Using proximate analysis to characterize airborne dust generation from bituminous coals.
Coal Age 2005 Nov; 110(11):36-37
Prolonged exposure to airborne respirable coal dust is responsible for coal worker's pneumoconiosis (CWP), commonly called black lung. Health research studies have identified that the prevalence and severity of CWP are directly related to both the amount of dust exposure and the coal rank. The amount of airborne respirable dust (ARD) smaller than 10 micrometers generated from breakage of different coals varies widely. NIOSH researchers conducted experiments to identify the causes of ARD liberation. Laboratory crushing experiments were conducted on a range of low- to high-volatile bituminous coals from eight mines (five eastern and western U.S. and three Polish). The results show that the proximate analysis of a coal sample can provide a very good indicator of the potential for a dust problem. For application to the coal mining, processing, and utilization industries, data from 977 national coal seams compiled by the U.S. Department of Energy was used to calculate this dust generation potential from an equation based on the NIOSH measured data. A simple procedure for this calculation is provided.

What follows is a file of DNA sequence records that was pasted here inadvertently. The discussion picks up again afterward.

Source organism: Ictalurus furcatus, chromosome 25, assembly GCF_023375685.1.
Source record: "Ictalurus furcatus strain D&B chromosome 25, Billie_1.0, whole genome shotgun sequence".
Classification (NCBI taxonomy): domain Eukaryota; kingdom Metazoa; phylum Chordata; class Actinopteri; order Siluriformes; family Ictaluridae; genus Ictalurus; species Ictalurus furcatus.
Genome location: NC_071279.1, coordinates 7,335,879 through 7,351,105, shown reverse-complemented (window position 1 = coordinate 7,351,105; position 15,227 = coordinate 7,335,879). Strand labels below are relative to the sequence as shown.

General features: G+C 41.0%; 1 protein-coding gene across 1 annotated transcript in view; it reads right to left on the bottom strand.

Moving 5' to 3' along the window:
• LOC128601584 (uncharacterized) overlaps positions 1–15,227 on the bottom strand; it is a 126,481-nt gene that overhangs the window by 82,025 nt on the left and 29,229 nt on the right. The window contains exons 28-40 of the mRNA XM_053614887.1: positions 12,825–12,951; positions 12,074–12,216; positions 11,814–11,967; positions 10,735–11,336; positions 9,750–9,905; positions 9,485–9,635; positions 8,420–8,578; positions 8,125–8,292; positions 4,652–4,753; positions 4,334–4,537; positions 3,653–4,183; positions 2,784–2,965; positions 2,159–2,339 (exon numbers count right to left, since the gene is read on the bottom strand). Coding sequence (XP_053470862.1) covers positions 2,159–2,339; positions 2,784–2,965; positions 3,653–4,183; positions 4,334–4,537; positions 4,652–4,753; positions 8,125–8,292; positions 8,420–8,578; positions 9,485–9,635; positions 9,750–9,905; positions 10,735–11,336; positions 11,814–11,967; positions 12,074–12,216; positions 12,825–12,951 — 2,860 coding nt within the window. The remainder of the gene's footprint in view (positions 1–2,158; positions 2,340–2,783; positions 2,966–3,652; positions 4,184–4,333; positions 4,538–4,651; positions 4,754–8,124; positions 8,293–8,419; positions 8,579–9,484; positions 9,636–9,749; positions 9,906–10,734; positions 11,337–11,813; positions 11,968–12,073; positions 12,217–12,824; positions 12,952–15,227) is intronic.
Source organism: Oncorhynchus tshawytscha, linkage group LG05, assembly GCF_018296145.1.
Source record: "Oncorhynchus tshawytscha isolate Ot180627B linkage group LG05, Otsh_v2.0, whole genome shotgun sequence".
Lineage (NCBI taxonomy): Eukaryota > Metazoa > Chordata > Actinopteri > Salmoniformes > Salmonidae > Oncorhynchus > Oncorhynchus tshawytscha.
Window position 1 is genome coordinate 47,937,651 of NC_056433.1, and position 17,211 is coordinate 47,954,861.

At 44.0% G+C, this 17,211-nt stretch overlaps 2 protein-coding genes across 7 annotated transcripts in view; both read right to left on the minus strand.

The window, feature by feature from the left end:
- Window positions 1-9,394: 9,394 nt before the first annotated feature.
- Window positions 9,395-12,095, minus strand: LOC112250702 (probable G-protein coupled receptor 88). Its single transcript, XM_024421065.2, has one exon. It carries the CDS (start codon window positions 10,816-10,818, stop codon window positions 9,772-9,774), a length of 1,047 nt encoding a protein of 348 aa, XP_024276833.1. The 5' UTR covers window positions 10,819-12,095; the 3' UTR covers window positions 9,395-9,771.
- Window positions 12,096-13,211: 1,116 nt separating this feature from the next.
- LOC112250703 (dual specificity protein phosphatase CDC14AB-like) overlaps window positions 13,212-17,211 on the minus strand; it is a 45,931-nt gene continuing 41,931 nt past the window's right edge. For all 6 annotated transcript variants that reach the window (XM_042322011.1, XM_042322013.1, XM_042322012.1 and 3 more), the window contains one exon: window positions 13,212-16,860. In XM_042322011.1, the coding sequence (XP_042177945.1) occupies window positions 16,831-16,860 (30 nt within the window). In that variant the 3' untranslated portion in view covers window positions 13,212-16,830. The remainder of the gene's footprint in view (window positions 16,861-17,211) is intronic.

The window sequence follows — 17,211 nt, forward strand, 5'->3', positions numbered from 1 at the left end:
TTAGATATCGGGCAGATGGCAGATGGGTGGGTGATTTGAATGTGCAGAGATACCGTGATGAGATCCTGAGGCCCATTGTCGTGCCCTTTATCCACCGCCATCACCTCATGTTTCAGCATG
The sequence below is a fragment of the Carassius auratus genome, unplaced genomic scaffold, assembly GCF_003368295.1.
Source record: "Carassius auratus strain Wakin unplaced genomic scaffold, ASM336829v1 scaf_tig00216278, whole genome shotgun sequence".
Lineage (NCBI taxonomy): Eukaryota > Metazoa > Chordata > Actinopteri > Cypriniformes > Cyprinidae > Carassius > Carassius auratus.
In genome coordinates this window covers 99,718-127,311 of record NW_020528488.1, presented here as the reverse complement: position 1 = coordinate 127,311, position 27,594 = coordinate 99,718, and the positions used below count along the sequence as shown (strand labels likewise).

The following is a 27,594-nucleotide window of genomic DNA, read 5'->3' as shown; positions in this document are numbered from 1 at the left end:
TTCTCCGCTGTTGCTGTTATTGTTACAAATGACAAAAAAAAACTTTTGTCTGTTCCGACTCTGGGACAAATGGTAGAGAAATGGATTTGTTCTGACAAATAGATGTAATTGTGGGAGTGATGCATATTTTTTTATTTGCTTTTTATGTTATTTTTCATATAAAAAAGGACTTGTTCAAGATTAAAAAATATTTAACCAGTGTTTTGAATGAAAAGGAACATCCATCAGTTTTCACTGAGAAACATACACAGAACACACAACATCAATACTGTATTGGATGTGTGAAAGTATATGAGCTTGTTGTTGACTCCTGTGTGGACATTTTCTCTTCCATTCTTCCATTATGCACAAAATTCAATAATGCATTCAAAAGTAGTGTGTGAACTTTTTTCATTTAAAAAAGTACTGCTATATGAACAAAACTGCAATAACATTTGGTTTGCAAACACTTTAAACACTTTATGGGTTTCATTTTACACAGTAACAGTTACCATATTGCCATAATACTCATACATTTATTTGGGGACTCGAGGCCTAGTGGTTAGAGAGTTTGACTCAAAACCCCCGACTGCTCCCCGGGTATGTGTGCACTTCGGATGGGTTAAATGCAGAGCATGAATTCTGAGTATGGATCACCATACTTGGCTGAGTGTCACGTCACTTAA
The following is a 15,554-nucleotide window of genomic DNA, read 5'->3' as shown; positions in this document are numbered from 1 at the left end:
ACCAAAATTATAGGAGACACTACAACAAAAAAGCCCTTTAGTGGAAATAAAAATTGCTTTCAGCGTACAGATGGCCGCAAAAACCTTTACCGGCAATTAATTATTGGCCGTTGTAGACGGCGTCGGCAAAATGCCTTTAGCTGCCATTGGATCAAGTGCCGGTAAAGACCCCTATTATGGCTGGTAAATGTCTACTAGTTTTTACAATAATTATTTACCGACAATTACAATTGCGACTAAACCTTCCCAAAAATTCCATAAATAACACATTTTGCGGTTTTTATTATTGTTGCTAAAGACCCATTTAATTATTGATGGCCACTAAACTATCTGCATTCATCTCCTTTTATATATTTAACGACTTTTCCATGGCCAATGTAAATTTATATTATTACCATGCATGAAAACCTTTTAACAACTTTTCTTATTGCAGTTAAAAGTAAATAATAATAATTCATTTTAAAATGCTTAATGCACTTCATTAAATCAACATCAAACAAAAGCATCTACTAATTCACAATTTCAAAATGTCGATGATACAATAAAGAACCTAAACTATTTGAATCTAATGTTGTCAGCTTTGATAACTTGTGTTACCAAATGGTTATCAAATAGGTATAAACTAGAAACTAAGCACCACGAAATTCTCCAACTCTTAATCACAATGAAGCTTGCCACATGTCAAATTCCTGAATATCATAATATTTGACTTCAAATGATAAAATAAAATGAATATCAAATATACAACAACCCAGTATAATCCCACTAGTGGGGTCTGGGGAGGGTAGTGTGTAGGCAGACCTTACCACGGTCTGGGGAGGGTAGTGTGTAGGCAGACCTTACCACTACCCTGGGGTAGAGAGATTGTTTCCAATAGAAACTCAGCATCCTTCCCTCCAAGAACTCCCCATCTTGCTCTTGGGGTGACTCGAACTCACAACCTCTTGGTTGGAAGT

Dusts; Coal-mining; Mining-industry; Coal-dust; Respirable-dust; Coal-workers-pneumoconiosis; Pneumoconiosis; Black-lung; Occupational-health; Health-hazards; Occupational-respiratory-disease; Lung-disease; Dust-exposure; Dust-control; Coal-miners
NIOSH Pittsburgh Research Laboratory, P.O. Box 18070, Pittsburgh, PA 15236